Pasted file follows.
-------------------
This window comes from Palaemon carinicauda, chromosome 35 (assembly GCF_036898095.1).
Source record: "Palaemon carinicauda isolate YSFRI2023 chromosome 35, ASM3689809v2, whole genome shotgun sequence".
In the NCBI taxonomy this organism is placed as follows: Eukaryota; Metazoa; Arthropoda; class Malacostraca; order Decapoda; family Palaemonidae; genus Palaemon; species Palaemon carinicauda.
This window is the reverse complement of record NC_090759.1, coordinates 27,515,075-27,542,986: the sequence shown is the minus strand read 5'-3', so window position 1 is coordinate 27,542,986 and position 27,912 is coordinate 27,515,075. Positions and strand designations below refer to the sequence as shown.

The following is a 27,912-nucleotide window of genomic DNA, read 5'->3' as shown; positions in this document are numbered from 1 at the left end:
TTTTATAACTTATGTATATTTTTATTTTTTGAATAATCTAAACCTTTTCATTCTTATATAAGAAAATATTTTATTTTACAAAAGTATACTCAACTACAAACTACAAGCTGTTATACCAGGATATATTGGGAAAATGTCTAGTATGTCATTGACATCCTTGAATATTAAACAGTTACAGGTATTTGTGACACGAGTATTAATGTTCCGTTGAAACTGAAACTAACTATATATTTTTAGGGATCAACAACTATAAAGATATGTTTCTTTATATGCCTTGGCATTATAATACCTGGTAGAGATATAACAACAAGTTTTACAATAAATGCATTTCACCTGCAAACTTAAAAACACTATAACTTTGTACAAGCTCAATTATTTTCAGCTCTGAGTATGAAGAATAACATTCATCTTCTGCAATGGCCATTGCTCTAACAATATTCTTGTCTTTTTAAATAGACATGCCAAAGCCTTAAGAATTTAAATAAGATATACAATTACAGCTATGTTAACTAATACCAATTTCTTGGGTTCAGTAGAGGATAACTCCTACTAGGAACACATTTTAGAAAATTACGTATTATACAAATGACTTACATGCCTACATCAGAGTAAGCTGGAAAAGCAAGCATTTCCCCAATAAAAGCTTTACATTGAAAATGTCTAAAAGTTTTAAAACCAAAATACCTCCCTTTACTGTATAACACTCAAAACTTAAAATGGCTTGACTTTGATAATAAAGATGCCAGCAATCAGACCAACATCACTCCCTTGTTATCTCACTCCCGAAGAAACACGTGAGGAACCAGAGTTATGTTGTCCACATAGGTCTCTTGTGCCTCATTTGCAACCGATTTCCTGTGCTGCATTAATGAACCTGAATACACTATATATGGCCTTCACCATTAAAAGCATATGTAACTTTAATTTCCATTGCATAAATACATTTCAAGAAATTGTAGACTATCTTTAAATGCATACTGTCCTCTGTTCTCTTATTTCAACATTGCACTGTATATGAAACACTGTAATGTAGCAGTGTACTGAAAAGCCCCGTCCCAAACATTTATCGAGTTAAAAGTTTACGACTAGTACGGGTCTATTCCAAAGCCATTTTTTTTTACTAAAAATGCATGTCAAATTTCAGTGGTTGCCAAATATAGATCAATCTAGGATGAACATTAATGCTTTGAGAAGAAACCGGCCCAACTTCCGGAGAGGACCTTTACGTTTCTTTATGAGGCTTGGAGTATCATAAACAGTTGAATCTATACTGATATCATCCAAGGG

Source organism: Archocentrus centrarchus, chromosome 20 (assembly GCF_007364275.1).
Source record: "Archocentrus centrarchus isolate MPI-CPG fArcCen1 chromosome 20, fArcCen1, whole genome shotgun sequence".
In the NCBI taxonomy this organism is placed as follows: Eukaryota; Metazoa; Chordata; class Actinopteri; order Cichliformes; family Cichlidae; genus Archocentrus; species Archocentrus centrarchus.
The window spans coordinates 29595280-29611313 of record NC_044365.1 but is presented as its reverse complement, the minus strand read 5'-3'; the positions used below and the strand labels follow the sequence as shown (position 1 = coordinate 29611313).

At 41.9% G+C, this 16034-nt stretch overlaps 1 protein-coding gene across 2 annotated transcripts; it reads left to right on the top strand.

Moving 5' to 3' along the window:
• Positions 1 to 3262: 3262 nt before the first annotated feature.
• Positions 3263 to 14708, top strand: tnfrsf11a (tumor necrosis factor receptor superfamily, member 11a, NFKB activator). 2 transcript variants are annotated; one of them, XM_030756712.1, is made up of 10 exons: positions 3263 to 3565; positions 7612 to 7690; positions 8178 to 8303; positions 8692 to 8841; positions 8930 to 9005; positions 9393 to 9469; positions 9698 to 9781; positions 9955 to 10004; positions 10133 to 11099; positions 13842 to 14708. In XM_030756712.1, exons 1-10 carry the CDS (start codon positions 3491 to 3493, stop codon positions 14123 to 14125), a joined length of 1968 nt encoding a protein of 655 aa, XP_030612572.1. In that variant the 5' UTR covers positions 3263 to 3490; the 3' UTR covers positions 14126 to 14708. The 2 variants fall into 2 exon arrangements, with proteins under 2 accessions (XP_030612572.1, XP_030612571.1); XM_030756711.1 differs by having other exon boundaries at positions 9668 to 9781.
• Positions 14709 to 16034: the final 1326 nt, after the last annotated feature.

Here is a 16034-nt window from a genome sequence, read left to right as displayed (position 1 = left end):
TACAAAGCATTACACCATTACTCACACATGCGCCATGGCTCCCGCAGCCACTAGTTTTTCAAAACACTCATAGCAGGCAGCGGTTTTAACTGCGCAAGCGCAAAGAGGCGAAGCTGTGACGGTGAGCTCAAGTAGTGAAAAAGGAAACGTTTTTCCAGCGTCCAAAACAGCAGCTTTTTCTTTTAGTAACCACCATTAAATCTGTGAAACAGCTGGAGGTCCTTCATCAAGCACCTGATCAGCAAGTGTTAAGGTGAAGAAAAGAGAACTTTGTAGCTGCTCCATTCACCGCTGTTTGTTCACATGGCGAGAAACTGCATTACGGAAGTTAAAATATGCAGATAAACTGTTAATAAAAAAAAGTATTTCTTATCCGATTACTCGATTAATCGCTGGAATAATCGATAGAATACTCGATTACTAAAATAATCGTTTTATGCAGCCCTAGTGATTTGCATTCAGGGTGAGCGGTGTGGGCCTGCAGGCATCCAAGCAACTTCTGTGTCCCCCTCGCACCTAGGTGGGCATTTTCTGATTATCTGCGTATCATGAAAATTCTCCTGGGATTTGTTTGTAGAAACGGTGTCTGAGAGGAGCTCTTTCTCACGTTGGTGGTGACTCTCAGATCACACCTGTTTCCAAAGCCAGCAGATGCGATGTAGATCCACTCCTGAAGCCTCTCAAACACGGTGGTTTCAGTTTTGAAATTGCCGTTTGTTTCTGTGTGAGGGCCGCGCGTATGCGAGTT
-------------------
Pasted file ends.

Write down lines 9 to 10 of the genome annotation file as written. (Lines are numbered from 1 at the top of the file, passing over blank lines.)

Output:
In the NCBI taxonomy this organism is placed as follows: Eukaryota; Metazoa; Chordata; class Actinopteri; order Cichliformes; family Cichlidae; genus Archocentrus; species Archocentrus centrarchus.
The window spans coordinates 29595280-29611313 of record NC_044365.1 but is presented as its reverse complement, the minus strand read 5'-3'; the positions used below and the strand labels follow the sequence as shown (position 1 = coordinate 29611313).